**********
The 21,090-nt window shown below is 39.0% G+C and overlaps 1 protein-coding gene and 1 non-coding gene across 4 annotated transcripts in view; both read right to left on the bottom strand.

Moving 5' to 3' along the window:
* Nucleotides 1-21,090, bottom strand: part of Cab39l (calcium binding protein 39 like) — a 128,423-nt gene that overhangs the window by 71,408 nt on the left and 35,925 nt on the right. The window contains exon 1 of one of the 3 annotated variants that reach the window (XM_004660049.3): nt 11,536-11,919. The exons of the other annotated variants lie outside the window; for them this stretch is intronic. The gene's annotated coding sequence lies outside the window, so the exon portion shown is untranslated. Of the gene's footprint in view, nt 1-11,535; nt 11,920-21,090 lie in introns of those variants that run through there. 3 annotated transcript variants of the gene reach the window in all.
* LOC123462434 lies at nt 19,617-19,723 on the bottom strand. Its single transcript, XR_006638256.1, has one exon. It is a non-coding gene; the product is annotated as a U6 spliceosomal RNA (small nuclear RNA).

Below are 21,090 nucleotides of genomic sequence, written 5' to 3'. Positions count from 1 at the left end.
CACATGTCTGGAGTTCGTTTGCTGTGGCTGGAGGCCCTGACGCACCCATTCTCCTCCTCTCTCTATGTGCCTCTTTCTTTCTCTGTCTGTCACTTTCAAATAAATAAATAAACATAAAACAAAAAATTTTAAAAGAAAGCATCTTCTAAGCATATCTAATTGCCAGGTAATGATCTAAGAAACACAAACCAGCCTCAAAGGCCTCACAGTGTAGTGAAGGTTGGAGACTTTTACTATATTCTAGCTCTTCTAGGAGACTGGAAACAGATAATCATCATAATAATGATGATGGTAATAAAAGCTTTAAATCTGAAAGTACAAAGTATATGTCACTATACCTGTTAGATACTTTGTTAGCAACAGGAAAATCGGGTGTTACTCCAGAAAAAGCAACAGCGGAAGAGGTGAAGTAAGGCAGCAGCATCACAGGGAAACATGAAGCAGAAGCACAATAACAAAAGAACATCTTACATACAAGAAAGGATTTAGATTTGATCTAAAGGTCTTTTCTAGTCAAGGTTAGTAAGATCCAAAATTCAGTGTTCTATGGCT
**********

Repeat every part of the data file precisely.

The 21,090-nt window shown below is 39.0% G+C and overlaps 1 protein-coding gene and 1 non-coding gene across 4 annotated transcripts in view; both read right to left on the bottom strand.

Moving 5' to 3' along the window:
* Nucleotides 1-21,090, bottom strand: part of Cab39l (calcium binding protein 39 like) — a 128,423-nt gene that overhangs the window by 71,408 nt on the left and 35,925 nt on the right. The window contains exon 1 of one of the 3 annotated variants that reach the window (XM_004660049.3): nt 11,536-11,919. The exons of the other annotated variants lie outside the window; for them this stretch is intronic. The gene's annotated coding sequence lies outside the window, so the exon portion shown is untranslated. Of the gene's footprint in view, nt 1-11,535; nt 11,920-21,090 lie in introns of those variants that run through there. 3 annotated transcript variants of the gene reach the window in all.
* LOC123462434 lies at nt 19,617-19,723 on the bottom strand. Its single transcript, XR_006638256.1, has one exon. It is a non-coding gene; the product is annotated as a U6 spliceosomal RNA (small nuclear RNA).

Below are 21,090 nucleotides of genomic sequence, written 5' to 3'. Positions count from 1 at the left end.
CACATGTCTGGAGTTCGTTTGCTGTGGCTGGAGGCCCTGACGCACCCATTCTCCTCCTCTCTCTATGTGCCTCTTTCTTTCTCTGTCTGTCACTTTCAAATAAATAAATAAACATAAAACAAAAAATTTTAAAAGAAAGCATCTTCTAAGCATATCTAATTGCCAGGTAATGATCTAAGAAACACAAACCAGCCTCAAAGGCCTCACAGTGTAGTGAAGGTTGGAGACTTTTACTATATTCTAGCTCTTCTAGGAGACTGGAAACAGATAATCATCATAATAATGATGATGGTAATAAAAGCTTTAAATCTGAAAGTACAAAGTATATGTCACTATACCTGTTAGATACTTTGTTAGCAACAGGAAAATCGGGTGTTACTCCAGAAAAAGCAACAGCGGAAGAGGTGAAGTAAGGCAGCAGCATCACAGGGAAACATGAAGCAGAAGCACAATAACAAAAGAACATCTTACATACAAGAAAGGATTTAGATTTGATCTAAAGGTCTTTTCTAGTCAAGGTTAGTAAGATCCAAAATTCAGTGTTCTATGGCT